Go Tell It On The Mountain
"But to look back from the stony plain along the road which led one to that place is not at all the same thing as walking on the road; the perspective to say the very least, changes only with the journey; only when the road has, all abruptly and treacherously, and with an absoluteness that permits no argument, turned or dropped or risen is one able to see all that one could not have seen from any other place."
Powerful words in amongst a powerful story as we dive into James Baldwin's Go Tell It On The Mountain. This is the second Baldwin Novel I've read, following Giovanni's Room, and I must say, I found this one to be much more captivating. It also came on the heels of Marilynne Robinson's Gilead, another religiously fueled book, so I felt primed for this one.
Have you had a chance to read anything by James Baldwin?
This book tells the story of John Grimes, a teenager living in Harlem during the 30s, son to an oppressive father tied fanatically to his Pentecostal religion. Baldwin's powerful voice brings a pace and emotional grit to this one as we jump back into the lives of everyone around John. We begin to see the people in his lives, not just how they are today but what brought them to this point. I'm always a fan of a book that forces you to question your own feelings about a character partway through the book. Do I see this person in a different light now, or does my opinion still hold?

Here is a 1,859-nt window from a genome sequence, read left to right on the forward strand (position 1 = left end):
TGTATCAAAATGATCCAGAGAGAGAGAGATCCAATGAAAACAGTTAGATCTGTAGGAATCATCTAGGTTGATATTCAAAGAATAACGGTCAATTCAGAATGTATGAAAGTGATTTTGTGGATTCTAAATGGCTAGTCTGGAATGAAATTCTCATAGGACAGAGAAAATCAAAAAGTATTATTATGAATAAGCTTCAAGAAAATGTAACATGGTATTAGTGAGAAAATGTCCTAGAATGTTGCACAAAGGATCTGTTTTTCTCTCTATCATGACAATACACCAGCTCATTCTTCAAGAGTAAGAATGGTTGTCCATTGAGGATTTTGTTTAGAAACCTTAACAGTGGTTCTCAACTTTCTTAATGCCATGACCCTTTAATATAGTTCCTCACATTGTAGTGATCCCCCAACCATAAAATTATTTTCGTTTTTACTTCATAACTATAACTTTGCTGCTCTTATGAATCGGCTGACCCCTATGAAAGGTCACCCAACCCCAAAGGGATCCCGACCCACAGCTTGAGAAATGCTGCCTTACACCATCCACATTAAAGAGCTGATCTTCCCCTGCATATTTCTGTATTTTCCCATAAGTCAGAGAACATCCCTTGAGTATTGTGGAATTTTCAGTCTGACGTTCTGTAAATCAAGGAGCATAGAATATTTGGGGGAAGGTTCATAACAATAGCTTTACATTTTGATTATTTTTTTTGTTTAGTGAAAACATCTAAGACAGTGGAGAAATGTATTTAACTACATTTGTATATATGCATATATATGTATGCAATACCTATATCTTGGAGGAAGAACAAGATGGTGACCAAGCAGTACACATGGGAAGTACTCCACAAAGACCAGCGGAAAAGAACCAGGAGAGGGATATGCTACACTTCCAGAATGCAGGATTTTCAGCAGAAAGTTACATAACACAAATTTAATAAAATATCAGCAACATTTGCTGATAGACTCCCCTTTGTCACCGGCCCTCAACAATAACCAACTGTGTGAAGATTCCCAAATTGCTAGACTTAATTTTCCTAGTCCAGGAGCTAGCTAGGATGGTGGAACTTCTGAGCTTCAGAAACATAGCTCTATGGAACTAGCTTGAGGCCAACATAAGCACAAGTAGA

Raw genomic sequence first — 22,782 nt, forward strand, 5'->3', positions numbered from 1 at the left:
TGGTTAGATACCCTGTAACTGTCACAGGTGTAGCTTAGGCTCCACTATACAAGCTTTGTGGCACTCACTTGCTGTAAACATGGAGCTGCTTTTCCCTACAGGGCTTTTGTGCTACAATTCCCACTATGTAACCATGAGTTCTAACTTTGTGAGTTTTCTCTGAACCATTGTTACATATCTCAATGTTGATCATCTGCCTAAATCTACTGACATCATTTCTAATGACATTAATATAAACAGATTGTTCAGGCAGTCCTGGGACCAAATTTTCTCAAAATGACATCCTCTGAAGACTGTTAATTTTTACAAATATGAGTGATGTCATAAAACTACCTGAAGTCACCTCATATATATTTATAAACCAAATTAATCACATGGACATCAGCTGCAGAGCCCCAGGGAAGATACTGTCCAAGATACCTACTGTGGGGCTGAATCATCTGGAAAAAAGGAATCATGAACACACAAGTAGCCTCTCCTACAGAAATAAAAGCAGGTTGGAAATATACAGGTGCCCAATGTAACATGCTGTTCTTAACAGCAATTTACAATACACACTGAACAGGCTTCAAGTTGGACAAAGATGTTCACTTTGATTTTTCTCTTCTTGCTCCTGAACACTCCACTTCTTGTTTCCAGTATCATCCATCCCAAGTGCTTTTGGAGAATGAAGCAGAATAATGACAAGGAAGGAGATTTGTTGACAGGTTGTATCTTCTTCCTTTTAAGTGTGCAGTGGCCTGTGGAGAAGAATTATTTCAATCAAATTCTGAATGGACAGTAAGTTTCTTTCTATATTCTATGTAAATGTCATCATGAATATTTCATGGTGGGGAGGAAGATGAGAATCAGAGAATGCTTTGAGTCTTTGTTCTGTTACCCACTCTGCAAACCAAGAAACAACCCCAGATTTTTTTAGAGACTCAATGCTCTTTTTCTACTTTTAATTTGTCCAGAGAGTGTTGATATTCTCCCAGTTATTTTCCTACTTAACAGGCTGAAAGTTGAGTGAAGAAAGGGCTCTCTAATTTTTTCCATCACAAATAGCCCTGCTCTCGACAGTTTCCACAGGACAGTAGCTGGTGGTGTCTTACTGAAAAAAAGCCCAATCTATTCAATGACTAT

Great book, and I think I'd recommend this one over Giovanni's Room as this one felt more visceral; there was more of an emotional charge to this one. The next Baldwin book on my stack is If Beale Street Could Talk, so looking forward to that one when it comes up!
If you are looking for another classic I'd recommend my post on Ken Kesey's One Flew Over The Cuckoo's Nest. With James Baldwin being an influential writer and critic during the Civil Rights Movement, you may want to consider my post on the Autobiography of Martin Luther King Jr. as an add-on.